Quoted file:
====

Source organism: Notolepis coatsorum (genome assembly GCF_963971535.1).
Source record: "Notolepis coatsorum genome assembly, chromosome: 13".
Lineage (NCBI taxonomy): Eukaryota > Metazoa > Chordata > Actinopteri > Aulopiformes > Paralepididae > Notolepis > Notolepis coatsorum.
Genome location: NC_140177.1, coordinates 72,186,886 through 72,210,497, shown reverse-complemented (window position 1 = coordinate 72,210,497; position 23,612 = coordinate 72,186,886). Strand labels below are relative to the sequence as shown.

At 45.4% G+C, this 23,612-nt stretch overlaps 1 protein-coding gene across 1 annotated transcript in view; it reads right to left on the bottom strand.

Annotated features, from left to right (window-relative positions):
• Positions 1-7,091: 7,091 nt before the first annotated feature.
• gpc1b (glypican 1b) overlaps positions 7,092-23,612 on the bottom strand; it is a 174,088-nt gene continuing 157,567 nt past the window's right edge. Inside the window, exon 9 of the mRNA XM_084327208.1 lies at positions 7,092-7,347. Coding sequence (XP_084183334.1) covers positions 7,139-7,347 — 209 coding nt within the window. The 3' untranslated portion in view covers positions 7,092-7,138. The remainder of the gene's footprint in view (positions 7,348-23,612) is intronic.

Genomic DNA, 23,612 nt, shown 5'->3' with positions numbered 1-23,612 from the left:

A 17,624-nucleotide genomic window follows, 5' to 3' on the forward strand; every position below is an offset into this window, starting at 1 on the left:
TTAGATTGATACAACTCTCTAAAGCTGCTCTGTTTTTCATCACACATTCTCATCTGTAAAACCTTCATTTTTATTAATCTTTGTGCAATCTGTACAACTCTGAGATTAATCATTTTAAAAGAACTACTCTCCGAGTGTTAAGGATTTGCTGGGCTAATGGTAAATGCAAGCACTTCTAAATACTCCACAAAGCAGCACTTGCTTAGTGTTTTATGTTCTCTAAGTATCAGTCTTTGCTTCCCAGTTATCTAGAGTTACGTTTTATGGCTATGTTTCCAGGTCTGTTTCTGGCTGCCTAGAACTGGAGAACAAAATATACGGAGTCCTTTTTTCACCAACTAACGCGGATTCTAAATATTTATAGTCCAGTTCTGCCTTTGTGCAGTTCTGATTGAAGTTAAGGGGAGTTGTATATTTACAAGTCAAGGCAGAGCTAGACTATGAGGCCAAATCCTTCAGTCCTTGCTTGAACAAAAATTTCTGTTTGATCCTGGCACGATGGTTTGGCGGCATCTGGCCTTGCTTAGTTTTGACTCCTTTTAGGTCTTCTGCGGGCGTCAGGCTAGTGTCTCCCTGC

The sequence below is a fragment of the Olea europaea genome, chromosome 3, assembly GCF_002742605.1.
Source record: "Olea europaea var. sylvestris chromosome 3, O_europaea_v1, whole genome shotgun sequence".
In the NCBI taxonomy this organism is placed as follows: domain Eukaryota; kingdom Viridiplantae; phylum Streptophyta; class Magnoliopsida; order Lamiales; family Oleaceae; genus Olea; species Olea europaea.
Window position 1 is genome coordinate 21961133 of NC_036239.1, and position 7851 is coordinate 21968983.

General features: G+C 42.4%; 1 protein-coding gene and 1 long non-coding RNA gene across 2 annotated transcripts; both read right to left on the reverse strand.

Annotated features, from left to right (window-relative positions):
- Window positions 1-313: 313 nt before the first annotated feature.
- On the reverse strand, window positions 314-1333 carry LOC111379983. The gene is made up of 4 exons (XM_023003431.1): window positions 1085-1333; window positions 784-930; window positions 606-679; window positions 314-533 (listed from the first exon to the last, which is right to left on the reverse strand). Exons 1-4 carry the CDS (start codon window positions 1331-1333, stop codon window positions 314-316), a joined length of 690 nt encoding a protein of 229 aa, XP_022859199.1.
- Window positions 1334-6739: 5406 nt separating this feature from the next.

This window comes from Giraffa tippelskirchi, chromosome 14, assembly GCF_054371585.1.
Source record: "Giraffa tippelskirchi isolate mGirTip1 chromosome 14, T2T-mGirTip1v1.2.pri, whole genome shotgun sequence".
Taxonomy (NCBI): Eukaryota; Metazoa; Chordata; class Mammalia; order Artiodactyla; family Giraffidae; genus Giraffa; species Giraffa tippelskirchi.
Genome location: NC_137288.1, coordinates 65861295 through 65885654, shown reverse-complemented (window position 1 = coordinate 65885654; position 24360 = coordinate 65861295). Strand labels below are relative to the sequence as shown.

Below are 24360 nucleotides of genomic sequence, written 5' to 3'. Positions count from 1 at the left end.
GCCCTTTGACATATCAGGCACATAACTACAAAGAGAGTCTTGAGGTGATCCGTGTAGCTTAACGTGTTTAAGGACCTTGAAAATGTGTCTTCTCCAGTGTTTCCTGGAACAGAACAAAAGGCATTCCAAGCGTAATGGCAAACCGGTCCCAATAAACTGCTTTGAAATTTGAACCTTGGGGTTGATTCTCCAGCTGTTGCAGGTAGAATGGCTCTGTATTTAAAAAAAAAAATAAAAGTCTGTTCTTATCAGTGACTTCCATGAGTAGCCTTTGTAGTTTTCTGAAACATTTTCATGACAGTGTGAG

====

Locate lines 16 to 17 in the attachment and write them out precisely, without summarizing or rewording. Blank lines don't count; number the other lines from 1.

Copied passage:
General features: G+C 42.4%; 1 protein-coding gene and 1 long non-coding RNA gene across 2 annotated transcripts; both read right to left on the reverse strand.

Annotated features, from left to right (window-relative positions):